During the last three years, this project has investigated public response towards agricultural biotechnology in Asian developing countries. In this context, a survey was conducted on public acceptance of transgenic Bt-rice in the Philippines. The data obtained in the survey was analyzed through cluster analysis and a policy network analysis. This methodology made it possible to identify perception patterns among the main stakeholders involved in the debate on genetic engineering in agriculture and to define their political weight.
The principal objective of this research project is to provide a comprehensive picture on the public attitude towards agricultural biotechnology in developing countries.
Analogous to the Philippines, two other surveys on public acceptance towards genetic engineering in agriculture are being conducted in Mexico and South Africa.
The results of the three surveys will each be compared and interpreted in their historical, political and socio-economic context. Finally, the findings will be embedded into a larger framework that compares the different biotechnology debates in Asia, Africa and Latin America.
The rise of the biotechnology industry is closely associated with the strengthening of intellectual property rights protection worldwide as symbolized by the work of the World Trade Organization and the World Intellectual Property Organization. Indeed, it is argued that intellectual property rights are essential to stimulate research and development and to attract investment capital. Others, however, argue that intellectual property rights in biotechnology have created monopolistic tendencies among biotechnology corporations and widened the gap between developed and developing countries. These tendencies could form a major barrier to the ability of developing countries to use biotechnology. This project explores these issues and outlines policy options for developing countries.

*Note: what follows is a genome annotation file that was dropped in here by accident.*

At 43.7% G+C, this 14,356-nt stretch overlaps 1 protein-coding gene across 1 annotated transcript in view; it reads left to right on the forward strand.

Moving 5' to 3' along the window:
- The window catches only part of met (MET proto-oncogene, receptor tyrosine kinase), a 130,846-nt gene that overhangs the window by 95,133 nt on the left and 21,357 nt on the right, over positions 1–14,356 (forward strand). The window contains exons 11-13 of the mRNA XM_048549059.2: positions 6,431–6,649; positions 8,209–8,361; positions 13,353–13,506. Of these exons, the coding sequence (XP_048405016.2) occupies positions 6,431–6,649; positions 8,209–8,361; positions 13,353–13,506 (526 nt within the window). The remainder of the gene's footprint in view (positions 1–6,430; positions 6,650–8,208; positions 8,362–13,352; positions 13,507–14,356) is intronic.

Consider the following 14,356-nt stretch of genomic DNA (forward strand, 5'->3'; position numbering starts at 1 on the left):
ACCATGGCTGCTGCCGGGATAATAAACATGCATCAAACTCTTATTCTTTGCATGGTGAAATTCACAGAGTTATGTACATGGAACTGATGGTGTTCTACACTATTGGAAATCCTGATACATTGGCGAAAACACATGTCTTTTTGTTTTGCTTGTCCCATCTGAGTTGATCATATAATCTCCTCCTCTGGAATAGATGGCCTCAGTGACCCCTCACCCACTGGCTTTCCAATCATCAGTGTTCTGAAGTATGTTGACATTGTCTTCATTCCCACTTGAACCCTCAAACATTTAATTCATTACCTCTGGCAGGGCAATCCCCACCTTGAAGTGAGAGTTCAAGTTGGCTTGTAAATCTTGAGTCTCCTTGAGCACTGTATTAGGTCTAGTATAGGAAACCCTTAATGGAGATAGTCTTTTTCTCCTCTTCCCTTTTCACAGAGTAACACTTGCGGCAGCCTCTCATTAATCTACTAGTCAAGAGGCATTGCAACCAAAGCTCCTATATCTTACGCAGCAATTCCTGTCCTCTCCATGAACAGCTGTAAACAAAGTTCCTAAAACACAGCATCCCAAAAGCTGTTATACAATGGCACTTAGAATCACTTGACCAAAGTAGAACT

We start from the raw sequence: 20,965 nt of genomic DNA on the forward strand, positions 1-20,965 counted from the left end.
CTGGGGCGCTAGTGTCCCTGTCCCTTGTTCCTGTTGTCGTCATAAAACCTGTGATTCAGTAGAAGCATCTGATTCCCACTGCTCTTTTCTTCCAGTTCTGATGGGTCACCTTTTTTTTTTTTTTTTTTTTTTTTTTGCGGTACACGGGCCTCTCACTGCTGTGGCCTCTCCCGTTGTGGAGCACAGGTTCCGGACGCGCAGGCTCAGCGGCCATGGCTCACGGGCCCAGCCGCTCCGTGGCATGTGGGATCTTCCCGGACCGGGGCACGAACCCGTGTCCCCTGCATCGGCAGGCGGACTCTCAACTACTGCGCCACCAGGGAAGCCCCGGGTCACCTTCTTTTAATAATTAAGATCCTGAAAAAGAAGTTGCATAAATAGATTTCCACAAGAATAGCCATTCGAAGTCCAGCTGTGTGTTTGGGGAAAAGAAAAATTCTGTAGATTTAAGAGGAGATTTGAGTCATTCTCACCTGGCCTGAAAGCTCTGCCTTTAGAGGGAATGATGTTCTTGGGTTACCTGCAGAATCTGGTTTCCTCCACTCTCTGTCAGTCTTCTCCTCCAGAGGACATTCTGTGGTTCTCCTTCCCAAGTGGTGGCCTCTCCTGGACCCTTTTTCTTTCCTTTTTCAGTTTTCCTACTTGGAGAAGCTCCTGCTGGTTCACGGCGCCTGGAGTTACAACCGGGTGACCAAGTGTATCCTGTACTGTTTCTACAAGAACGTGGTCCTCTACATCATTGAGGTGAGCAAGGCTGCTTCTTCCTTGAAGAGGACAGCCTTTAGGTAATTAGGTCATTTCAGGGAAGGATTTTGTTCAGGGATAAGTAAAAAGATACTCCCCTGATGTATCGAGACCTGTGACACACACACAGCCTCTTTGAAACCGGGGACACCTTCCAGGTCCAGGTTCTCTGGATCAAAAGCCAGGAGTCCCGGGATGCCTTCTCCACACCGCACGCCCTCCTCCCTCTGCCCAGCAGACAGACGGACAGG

The emergence of biotechnology has raised awareness that biological diversity constitutes an important source of chemical and genetic material of commercial value. This realization has stimulated bioprospecting activities around the world. But the growth in these activities has also resulted in concern about how developing countries can benefit from the commercial use of biological material in their territories, and about equity in the use of the world’s biological heritage. These issues are now the subject of considerable international debate and legislative reform at the national level on access to genetic resources and benefit-sharing in many developing countries as part of the implementation of the Convention on Biological Diversity. This project activity examines the implications of these debates for international cooperation in biotechnology.